GrogHeads Reviews Call of Cthulhu, 7th Edition

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Avery Abernethy, 31 October 2016

Call of Cthulhu (CoC) role playing game was first published in 1981 by Sandy Peterson.   CoC was derived from the Cthulhu horror writings of H.P. Lovecraft and his successors. Lovecraft’s work was published in pulp magazines through the 1930s. Horrible alien gods are dead or sleeping but can become alive again when the stars are right. These gods would destroy all of humanity either without noticing or without caring. There are isolated cults of insane believers who try to awaken these malevolent forces. These horrific gods have spawn, alien races and other associated evils. The gods cannot be killed and their followers are often difficult to impossible to destroy. Mythos knowledge causes insanity.

In the CoC role playing game individuals take the role of investigators attempting to solve an evil mystery. Investigators thwart evil cults attempting to summon horrors and banish powerful summoned evil forces. Investigators have no super powers. Most scenarios are in the 1920s, but rules supplements have provided game backgrounds ranging from ancient times to the far future.

coc7ecover-1Unlike most role playing games, combat is usually not the focus of Call of Cthulhu. Investigators are easily killed mortals. Even seeing inhuman opponents can cause insanity. Human weapons (even nukes) don’t work against powerful mythos beings. Instead the games’ focus is solving a mystery in a horror setting.

The 7th Edition Rules significantly simplify combat and skill checks. Everything is converted to a percentile dice roll (d100). All skills have a “normal,” “hard, (half normal)” and “extreme (quarter normal)” number on the character sheet. All combat and skill checks are right there. The number of combat categories have also been greatly simplified. For most investigators combat skills are brawling (all hand-to-hand), probably one hand weapon, handgun and rifle/shotgun. If an investigator has a less common skill (like machine gun), it would have a separate entry. Almost all of the hand-to-hand combat sub-categories have been eliminated.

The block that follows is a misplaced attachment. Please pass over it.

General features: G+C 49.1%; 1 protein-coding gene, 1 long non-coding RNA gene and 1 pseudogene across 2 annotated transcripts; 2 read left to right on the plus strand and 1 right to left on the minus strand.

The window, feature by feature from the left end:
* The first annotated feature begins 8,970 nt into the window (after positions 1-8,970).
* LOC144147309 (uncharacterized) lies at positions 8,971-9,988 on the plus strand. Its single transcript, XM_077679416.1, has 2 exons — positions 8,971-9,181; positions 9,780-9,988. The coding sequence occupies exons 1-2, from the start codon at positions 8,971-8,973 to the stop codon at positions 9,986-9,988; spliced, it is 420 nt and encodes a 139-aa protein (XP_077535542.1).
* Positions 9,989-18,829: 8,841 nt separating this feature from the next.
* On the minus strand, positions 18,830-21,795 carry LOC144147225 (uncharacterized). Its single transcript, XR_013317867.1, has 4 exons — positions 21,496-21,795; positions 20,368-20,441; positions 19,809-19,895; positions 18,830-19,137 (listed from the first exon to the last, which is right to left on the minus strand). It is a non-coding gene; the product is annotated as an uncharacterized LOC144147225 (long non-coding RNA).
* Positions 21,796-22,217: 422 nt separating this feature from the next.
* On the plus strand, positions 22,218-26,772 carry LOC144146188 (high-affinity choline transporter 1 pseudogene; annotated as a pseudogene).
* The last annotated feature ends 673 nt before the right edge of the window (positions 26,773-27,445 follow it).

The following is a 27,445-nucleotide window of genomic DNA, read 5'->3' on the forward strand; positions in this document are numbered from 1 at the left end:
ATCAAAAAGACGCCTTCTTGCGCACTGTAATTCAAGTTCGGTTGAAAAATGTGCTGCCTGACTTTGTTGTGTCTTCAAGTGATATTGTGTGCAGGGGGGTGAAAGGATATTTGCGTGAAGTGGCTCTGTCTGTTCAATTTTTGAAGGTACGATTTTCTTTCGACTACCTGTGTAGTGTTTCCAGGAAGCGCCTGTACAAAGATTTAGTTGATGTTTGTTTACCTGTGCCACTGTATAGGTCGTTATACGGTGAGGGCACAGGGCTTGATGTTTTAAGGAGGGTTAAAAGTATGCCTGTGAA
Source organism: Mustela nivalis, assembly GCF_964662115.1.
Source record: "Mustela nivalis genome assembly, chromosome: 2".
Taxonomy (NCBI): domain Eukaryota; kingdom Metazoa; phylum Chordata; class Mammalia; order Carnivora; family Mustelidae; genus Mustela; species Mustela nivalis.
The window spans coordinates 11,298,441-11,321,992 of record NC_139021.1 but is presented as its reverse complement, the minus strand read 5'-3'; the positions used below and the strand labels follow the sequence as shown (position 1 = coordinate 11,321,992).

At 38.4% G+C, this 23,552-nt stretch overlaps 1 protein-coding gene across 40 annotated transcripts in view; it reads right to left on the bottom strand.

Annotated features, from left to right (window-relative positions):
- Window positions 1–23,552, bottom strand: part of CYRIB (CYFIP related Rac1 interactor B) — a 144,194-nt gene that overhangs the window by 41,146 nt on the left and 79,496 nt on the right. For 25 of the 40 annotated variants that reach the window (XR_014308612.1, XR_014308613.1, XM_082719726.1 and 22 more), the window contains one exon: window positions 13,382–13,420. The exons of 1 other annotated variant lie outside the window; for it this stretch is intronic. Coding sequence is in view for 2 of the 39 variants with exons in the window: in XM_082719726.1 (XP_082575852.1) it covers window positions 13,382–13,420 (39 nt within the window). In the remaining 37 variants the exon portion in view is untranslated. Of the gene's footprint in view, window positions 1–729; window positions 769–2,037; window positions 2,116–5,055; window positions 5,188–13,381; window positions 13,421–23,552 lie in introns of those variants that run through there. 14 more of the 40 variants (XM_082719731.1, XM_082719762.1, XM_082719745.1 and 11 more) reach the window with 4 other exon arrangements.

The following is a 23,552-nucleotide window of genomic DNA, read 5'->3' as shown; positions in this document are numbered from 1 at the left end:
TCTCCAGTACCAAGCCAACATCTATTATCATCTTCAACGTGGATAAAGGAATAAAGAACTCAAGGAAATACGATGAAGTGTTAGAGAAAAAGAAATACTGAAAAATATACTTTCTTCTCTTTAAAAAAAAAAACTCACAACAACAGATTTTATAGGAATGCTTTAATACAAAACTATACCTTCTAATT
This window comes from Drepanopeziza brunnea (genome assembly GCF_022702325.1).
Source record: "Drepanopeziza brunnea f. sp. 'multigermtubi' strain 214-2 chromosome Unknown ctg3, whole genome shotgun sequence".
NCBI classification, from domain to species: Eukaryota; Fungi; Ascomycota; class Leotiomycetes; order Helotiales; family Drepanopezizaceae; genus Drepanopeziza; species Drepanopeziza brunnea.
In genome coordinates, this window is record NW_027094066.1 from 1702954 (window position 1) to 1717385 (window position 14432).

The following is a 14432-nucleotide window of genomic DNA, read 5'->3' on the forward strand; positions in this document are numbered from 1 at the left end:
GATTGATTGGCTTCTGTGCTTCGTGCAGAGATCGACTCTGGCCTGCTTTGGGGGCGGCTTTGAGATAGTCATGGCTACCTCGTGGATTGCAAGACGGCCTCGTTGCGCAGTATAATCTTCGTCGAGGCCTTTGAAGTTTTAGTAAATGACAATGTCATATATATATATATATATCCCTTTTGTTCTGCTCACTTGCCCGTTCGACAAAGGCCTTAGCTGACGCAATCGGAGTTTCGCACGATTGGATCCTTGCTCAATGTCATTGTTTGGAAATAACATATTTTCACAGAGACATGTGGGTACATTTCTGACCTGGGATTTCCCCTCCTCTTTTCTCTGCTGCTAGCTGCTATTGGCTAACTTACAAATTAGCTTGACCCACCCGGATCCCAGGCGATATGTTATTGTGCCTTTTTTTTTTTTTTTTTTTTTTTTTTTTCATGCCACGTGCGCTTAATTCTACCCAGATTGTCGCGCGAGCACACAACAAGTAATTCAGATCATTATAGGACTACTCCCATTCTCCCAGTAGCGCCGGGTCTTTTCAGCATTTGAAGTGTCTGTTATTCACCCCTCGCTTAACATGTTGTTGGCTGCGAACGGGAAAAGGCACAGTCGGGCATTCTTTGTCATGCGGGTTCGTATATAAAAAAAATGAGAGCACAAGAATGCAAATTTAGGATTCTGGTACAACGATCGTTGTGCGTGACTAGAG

Likewise, chases and movement have been greatly simplified with the game master (Keeper) encouraged to tell a story. “Cut to the chase” is emphasized leading either to evasion or combat. The entire revision focuses on simple combat. Combat is deadly if weapons are brought into play or investigators get into the grips of most any mythos creature. Chases are strongly encouraged to heighten the suspense of the game. Players either have narrow escapes, exciting chases of cultists, or quick and deadly combat.

There is a laser like focus on building a horror setting and solving a mystery.

There is a laser like focus on building a horror setting and solving a mystery. The investigators hope to find out what is happening and thwart evil. But this is taking place (usually) in the 1920s where society frowns on breaking and entering or stabbing random people. “But officer, this cultist was trying to summon Cthulhu and had to die. I stabbed him to save humanity.” “Yeah right loony. Tell it to the jury before they hang you.”

Once the character sheets are drawn up and the keeper has the combat stats of the opposition, the combat part of the game flows fast. Likewise, the chase and evasion system should “cut to the chase” quickly. The focus is on telling the story and letting the random element of the dice rolls enhance the story, not be the story. With the 7th edition Call of Cthulhu seems to have gotten the balance right to have everything steer the role-playing. After all, even Chuck Norris cannot punch out Nylarlathotep.

The 7th edition rules provide an easy means of converting earlier versions into the current edition. Those owning earlier scenarios or homemade campaigns should be able to easily convert to the new simplified system.

To summarize, in Call of Cthulhu your character is easily killed or driven insane. Combat is not the focus of the game. The 7th edition rules simplify combat, chases and skill checks and put almost all of the dice rolling into setting up the character. Because the rest of the game is simplified, the Keeper can better draw the players into the narrative of the mystery and keep suspense levels high during chases and combat. The 7th edition changes are not massive, but they are elegant and are easily incorporated into older works and new campaigns.

For experienced Keepers and players of Call of Cthulhu, I strongly encourage buying the 7th Edition Keepers Manual. However, I think that earlier editions of the investigators handbook should do fine as long as the character sheets are from the 7th edition and the Keeper takes the time to do the conversion. A couple of quick combat examples and everyone should be ready to go. Also, early editions of the 1920s sourcebook or players guide can be found in ebook or pdf format from or other sources very inexpensively. Chaosium also has a free download “quick start” handbook for new players that should get converters and newbies through the new system.

I have a first printing of Call of Cthulhu and wrote a couple of tournaments played at conventions back in the 1980s. The combat and magic system were always pretty clunky and interfered with role playing the mystery. Opposed rolls required interpreting a complex matrix that took keepers minutes to decipher. I’m very happy with this revision and found my purchase to be worth the money.

Avery Abernethy is a Professor of Marketing at Auburn University who met his wife via role playing games. They have been happily married for over thirty years.

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